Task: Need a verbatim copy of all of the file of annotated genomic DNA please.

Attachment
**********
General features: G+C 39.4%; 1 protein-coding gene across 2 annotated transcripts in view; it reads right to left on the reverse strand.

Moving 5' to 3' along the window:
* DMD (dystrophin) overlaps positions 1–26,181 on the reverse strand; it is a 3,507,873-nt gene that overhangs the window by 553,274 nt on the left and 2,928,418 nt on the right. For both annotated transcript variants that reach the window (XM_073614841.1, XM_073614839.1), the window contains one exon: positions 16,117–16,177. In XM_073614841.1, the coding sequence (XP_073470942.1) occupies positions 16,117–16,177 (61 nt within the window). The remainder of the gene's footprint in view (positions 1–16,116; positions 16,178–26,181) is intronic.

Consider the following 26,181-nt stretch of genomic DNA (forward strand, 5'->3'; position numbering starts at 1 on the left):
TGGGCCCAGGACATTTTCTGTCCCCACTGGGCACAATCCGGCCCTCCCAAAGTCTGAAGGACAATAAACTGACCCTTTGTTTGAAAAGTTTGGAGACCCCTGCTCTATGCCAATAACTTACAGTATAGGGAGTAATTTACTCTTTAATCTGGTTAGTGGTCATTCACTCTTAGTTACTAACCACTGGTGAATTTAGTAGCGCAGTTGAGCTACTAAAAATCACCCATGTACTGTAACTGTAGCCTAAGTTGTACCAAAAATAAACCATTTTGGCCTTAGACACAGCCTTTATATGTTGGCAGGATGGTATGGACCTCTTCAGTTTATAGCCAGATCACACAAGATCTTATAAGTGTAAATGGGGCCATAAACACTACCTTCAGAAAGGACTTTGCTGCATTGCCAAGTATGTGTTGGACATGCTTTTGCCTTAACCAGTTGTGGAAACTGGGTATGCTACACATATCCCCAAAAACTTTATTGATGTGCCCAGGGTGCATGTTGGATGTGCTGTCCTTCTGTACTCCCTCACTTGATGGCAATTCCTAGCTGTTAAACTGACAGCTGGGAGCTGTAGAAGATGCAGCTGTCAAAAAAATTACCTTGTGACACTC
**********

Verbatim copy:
General features: G+C 39.4%; 1 protein-coding gene across 2 annotated transcripts in view; it reads right to left on the reverse strand.

Moving 5' to 3' along the window:
* DMD (dystrophin) overlaps positions 1–26,181 on the reverse strand; it is a 3,507,873-nt gene that overhangs the window by 553,274 nt on the left and 2,928,418 nt on the right. For both annotated transcript variants that reach the window (XM_073614841.1, XM_073614839.1), the window contains one exon: positions 16,117–16,177. In XM_073614841.1, the coding sequence (XP_073470942.1) occupies positions 16,117–16,177 (61 nt within the window). The remainder of the gene's footprint in view (positions 1–16,116; positions 16,178–26,181) is intronic.

Consider the following 26,181-nt stretch of genomic DNA (forward strand, 5'->3'; position numbering starts at 1 on the left):
TGGGCCCAGGACATTTTCTGTCCCCACTGGGCACAATCCGGCCCTCCCAAAGTCTGAAGGACAATAAACTGACCCTTTGTTTGAAAAGTTTGGAGACCCCTGCTCTATGCCAATAACTTACAGTATAGGGAGTAATTTACTCTTTAATCTGGTTAGTGGTCATTCACTCTTAGTTACTAACCACTGGTGAATTTAGTAGCGCAGTTGAGCTACTAAAAATCACCCATGTACTGTAACTGTAGCCTAAGTTGTACCAAAAATAAACCATTTTGGCCTTAGACACAGCCTTTATATGTTGGCAGGATGGTATGGACCTCTTCAGTTTATAGCCAGATCACACAAGATCTTATAAGTGTAAATGGGGCCATAAACACTACCTTCAGAAAGGACTTTGCTGCATTGCCAAGTATGTGTTGGACATGCTTTTGCCTTAACCAGTTGTGGAAACTGGGTATGCTACACATATCCCCAAAAACTTTATTGATGTGCCCAGGGTGCATGTTGGATGTGCTGTCCTTCTGTACTCCCTCACTTGATGGCAATTCCTAGCTGTTAAACTGACAGCTGGGAGCTGTAGAAGATGCAGCTGTCAAAAAAATTACCTTGTGACACTC